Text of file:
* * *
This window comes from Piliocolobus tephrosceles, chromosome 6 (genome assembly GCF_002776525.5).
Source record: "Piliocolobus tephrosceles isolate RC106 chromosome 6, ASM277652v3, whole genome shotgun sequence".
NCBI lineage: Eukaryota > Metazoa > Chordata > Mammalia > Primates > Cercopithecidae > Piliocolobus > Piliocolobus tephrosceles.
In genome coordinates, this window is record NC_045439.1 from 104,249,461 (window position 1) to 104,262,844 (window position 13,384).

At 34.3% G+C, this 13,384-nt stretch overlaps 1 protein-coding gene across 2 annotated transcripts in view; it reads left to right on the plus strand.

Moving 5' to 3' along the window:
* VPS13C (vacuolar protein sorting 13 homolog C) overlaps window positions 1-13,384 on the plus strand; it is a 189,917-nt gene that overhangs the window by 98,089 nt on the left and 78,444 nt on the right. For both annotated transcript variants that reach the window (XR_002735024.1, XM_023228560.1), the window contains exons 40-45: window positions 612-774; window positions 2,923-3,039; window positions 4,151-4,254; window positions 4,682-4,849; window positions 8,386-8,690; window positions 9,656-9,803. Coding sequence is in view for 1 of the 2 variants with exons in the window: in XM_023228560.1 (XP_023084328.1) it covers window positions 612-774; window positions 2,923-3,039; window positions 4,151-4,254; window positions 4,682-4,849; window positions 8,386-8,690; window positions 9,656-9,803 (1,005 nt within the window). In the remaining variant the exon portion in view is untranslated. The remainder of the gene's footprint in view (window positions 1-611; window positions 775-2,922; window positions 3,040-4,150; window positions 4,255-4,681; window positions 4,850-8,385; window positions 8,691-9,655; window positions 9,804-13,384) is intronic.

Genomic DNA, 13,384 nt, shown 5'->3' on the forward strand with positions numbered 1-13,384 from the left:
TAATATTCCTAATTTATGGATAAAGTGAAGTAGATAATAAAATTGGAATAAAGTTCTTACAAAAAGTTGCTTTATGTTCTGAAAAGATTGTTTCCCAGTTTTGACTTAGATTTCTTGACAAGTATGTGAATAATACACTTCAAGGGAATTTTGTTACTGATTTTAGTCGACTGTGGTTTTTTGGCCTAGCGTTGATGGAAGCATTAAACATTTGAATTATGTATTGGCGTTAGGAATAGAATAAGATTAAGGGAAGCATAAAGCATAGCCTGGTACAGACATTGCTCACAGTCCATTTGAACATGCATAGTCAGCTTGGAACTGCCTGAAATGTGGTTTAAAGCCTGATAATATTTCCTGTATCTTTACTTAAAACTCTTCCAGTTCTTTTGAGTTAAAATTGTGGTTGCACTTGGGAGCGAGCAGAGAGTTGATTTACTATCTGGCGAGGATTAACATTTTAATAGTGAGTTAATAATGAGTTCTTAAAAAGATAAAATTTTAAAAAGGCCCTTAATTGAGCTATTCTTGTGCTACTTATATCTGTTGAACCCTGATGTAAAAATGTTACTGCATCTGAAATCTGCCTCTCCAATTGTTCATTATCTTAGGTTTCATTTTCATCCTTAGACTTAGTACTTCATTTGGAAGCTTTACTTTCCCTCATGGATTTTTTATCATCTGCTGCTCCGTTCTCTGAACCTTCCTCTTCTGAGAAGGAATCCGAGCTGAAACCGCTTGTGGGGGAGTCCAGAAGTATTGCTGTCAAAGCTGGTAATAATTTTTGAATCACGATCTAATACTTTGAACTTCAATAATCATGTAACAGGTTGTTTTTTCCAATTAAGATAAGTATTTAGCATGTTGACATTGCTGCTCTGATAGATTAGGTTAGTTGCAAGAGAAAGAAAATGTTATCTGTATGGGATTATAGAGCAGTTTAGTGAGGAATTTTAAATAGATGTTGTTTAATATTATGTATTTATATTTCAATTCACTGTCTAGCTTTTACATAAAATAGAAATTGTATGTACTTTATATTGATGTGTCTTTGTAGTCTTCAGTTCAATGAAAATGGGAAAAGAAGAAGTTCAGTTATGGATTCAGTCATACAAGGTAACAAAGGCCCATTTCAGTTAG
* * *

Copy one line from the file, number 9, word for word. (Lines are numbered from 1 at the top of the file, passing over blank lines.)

TAATATTCCTAATTTATGGATAAAGTGAAGTAGATAATAAAATTGGAATAAAGTTCTTACAAAAAGTTGCTTTATGTTCTGAAAAGATTGTTTCCCAGTTTTGACTTAGATTTCTTGACAAGTATGTGAATAATACACTTCAAGGGAATTTTGTTACTGATTTTAGTCGACTGTGGTTTTTTGGCCTAGCGTTGATGGAAGCATTAAACATTTGAATTATGTATTGGCGTTAGGAATAGAATAAGATTAAGGGAAGCATAAAGCATAGCCTGGTACAGACATTGCTCACAGTCCATTTGAACATGCATAGTCAGCTTGGAACTGCCTGAAATGTGGTTTAAAGCCTGATAATATTTCCTGTATCTTTACTTAAAACTCTTCCAGTTCTTTTGAGTTAAAATTGTGGTTGCACTTGGGAGCGAGCAGAGAGTTGATTTACTATCTGGCGAGGATTAACATTTTAATAGTGAGTTAATAATGAGTTCTTAAAAAGATAAAATTTTAAAAAGGCCCTTAATTGAGCTATTCTTGTGCTACTTATATCTGTTGAACCCTGATGTAAAAATGTTACTGCATCTGAAATCTGCCTCTCCAATTGTTCATTATCTTAGGTTTCATTTTCATCCTTAGACTTAGTACTTCATTTGGAAGCTTTACTTTCCCTCATGGATTTTTTATCATCTGCTGCTCCGTTCTCTGAACCTTCCTCTTCTGAGAAGGAATCCGAGCTGAAACCGCTTGTGGGGGAGTCCAGAAGTATTGCTGTCAAAGCTGGTAATAATTTTTGAATCACGATCTAATACTTTGAACTTCAATAATCATGTAACAGGTTGTTTTTTCCAATTAAGATAAGTATTTAGCATGTTGACATTGCTGCTCTGATAGATTAGGTTAGTTGCAAGAGAAAGAAAATGTTATCTGTATGGGATTATAGAGCAGTTTAGTGAGGAATTTTAAATAGATGTTGTTTAATATTATGTATTTATATTTCAATTCACTGTCTAGCTTTTACATAAAATAGAAATTGTATGTACTTTATATTGATGTGTCTTTGTAGTCTTCAGTTCAATGAAAATGGGAAAAGAAGAAGTTCAGTTATGGATTCAGTCATACAAGGTAACAAAGGCCCATTTCAGTTAG